Why do you offer training? Why do you teach? If you’re involved in the design, promotion, delivery, facilitation (insert all popular buzzwords here) of training, the answer to the question should be both simple and resounding: to provide someone with knowledge, skills or abilities he or she didn’t have when stepping into the learning environment. Especially in the work environment, you have an obligation to carry it a step farther. The information has to of use to the individuals. You can quantify and apply metrics to training value in hundreds of ways.
So why do we continue to screw it up?
Let’s be clear. You cannot cover 180 PowerPoint slides in a 210 minute class. So put yourself in the student’s place. When you hand out the 60 page handout of 3-up slides, can you hear the audible groans from the class? Let’s be honest – if you’re even attempting to pull that off, you’re kidding yourself. An instructor recently argued when challenged over this exact situation, pointing out “but 15 of them are review questions!”
The problem isn’t PowerPoint – it’s the underlying instructional design. Keep the amount of information appropriate for the audience and time period allotted. If 180 slides are really necessary, that’s perfectly OK. Break it into two or three sessions. On the other hand, if the information will fit on 60 really good slides – get rid of the less valuable 120!
Cramming can result from three common conditions.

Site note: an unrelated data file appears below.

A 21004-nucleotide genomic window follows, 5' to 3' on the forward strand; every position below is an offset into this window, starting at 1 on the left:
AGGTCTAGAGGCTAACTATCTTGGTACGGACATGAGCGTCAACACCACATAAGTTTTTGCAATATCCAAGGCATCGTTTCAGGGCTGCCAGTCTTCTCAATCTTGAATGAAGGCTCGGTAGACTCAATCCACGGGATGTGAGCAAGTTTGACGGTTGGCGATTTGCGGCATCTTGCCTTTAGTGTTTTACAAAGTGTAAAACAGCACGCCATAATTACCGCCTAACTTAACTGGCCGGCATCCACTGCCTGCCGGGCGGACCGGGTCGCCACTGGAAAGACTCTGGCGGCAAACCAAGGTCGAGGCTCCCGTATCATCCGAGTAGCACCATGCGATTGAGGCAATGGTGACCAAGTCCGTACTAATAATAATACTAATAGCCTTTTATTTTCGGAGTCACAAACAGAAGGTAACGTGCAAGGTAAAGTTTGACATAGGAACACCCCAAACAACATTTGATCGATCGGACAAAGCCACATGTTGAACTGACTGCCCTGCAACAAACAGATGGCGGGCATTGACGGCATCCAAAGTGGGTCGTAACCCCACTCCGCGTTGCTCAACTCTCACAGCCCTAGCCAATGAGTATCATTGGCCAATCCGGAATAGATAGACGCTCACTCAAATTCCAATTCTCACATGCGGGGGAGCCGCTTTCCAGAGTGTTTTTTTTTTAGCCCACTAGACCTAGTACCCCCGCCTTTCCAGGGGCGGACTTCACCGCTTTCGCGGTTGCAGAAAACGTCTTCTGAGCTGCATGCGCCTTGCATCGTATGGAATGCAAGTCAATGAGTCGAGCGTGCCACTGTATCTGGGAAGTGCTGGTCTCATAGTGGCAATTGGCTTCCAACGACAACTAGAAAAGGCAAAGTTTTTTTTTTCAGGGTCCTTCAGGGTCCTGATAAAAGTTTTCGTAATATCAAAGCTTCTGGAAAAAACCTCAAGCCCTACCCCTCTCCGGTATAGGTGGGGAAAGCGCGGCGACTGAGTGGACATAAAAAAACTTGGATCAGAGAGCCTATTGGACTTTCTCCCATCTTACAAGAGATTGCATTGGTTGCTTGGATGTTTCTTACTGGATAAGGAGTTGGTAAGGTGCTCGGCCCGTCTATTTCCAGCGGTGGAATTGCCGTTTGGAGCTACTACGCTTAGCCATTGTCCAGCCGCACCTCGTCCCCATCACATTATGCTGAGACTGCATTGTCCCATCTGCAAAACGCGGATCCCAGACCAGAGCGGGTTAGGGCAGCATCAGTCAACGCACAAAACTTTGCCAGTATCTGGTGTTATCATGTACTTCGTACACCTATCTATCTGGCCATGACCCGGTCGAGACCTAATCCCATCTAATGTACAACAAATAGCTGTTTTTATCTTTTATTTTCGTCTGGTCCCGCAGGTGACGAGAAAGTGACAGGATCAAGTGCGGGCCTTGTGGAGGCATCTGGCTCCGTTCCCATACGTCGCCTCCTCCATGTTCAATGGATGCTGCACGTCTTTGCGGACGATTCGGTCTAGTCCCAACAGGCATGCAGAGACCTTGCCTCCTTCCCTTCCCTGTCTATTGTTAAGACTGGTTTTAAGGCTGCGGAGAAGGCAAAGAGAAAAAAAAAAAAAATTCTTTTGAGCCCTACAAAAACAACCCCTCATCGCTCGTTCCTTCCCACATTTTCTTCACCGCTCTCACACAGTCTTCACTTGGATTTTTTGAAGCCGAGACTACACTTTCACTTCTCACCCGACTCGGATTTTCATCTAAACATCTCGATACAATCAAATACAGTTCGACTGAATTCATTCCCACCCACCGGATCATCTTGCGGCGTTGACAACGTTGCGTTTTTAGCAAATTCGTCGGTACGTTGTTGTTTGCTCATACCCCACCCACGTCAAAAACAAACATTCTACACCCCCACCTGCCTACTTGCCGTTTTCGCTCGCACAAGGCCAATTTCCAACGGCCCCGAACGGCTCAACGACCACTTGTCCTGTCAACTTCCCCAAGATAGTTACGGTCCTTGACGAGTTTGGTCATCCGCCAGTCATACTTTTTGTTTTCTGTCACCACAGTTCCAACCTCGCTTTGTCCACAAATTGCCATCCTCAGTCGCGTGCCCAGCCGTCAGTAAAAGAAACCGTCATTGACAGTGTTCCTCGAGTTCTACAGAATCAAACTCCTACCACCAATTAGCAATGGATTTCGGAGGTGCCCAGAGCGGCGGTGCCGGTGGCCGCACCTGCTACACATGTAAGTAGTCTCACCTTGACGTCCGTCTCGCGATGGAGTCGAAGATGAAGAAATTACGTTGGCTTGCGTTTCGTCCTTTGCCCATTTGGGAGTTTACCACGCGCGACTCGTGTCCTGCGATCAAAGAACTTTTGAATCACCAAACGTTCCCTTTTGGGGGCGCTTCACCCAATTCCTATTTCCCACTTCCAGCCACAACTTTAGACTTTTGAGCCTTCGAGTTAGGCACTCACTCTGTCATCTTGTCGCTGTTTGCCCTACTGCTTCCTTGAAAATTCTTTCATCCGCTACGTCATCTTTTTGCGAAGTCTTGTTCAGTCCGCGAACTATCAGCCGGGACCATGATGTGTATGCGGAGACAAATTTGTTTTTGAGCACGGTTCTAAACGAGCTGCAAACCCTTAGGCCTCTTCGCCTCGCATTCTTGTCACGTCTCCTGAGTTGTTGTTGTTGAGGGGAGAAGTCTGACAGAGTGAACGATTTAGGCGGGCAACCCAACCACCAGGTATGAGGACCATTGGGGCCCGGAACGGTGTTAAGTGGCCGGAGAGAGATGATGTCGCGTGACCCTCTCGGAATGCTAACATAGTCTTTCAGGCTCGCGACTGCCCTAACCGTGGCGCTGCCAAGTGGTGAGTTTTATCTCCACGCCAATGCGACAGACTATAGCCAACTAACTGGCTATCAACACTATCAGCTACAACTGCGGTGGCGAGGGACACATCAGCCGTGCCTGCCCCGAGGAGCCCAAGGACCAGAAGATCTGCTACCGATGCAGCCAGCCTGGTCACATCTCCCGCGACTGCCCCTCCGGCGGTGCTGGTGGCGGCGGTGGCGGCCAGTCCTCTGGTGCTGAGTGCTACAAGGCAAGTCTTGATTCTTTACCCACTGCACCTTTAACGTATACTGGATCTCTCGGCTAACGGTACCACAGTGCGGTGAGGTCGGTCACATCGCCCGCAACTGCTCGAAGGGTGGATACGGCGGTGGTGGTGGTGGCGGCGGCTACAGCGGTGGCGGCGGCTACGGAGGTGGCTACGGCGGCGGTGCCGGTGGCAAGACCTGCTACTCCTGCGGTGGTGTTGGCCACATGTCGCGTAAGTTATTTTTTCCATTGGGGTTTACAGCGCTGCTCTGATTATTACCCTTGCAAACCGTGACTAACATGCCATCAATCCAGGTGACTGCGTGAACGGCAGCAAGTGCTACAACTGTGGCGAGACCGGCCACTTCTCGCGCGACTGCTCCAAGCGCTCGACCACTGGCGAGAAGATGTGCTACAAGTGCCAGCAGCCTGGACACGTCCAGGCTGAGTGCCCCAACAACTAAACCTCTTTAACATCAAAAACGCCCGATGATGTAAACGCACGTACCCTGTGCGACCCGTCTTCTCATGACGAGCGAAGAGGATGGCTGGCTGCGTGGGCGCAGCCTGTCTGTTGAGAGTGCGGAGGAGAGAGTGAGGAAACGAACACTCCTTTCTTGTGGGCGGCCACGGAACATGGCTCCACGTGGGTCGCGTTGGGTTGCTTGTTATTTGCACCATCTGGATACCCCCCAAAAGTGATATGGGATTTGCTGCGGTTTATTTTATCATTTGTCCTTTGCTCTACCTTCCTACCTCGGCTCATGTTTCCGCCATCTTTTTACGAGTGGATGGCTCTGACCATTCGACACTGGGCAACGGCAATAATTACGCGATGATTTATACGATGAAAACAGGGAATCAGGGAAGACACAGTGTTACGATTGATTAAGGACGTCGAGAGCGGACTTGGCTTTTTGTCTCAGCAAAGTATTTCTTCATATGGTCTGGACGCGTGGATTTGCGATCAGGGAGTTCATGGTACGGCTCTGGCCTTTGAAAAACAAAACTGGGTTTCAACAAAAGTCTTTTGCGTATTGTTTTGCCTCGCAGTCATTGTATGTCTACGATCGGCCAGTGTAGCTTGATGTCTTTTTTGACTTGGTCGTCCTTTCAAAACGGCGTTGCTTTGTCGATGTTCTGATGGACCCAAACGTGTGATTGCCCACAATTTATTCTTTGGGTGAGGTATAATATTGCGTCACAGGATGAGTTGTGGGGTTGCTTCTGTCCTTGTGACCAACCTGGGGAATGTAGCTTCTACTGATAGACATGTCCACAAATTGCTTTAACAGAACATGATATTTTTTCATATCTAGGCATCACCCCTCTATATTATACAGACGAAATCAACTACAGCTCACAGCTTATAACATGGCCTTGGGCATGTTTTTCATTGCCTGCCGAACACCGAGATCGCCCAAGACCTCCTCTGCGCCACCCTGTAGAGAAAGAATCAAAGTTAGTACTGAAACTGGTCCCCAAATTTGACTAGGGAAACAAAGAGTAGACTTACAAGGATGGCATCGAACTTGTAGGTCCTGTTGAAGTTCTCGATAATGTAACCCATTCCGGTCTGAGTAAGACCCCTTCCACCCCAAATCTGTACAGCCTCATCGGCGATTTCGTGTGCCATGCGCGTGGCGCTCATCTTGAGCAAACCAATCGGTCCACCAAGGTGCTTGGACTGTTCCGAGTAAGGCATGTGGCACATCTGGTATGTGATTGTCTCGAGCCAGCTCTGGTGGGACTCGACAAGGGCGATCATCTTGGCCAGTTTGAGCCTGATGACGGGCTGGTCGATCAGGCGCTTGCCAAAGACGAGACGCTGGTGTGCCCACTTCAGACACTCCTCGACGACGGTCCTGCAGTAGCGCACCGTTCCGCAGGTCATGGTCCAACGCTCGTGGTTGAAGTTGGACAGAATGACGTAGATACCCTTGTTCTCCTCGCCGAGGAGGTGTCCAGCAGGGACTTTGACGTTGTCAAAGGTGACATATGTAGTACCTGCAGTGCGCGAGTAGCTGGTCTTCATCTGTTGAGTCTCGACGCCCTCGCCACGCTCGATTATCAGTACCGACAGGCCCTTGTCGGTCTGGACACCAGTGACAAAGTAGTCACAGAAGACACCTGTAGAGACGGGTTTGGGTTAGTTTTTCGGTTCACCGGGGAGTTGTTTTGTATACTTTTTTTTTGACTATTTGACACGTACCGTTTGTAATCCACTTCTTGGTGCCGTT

The Instructor is the Designer
In project management this would fall under “scope creep”. An instructor develops instructional materials, often good ones, but continues to add photos, videos, or concepts beyond the initial idea or concept. Because the designer and presenter are the same, there is no check or balance. This is easily resolved. If you’re developing your own materials, put together an advisory or peer review group of people that will be honest in their assessment of the materials. Accept their constructive criticism and feedback.
Training to a Regulation or Standard
Developing and delivering compliance training can be a real challenge. The more specific and detailed the guideline or standard, the less flexibility an instructional designer has. Because the regulatory agency has mandated a training minimum instructors feel compelled to cover only that content, and cover it in a single session. To get out of the trap, training centers may want to consider breaking a topic into multiple sessions and actually expanding upon the core material. Add interesting information, including graphics and video. The extra time can also be used for hands-on exercises that you otherwise wouldn’t have time for.
PowerPoint becomes the Presenter
If slide notes and presented slide share more than a heading, this condition may be a contributing factor. Visuals must be visually appealing, professional appearing, and supporting of the instructor. Take a step back and really look at the visual. Do you find it interesting? The PowerPoint itself is not the presentation; first and foremost, the slides are tools. The presentation is what the instructor has to say – not what is projected on the screen. Presentation slides were called visual aids in the past – the displayed information is there to reinforce and strengthen the message, not replace it. Minimize the amount of text displayed; use relevant images or brief video clips that show the desired behavior(s); and create graphics that are supportive of your key points.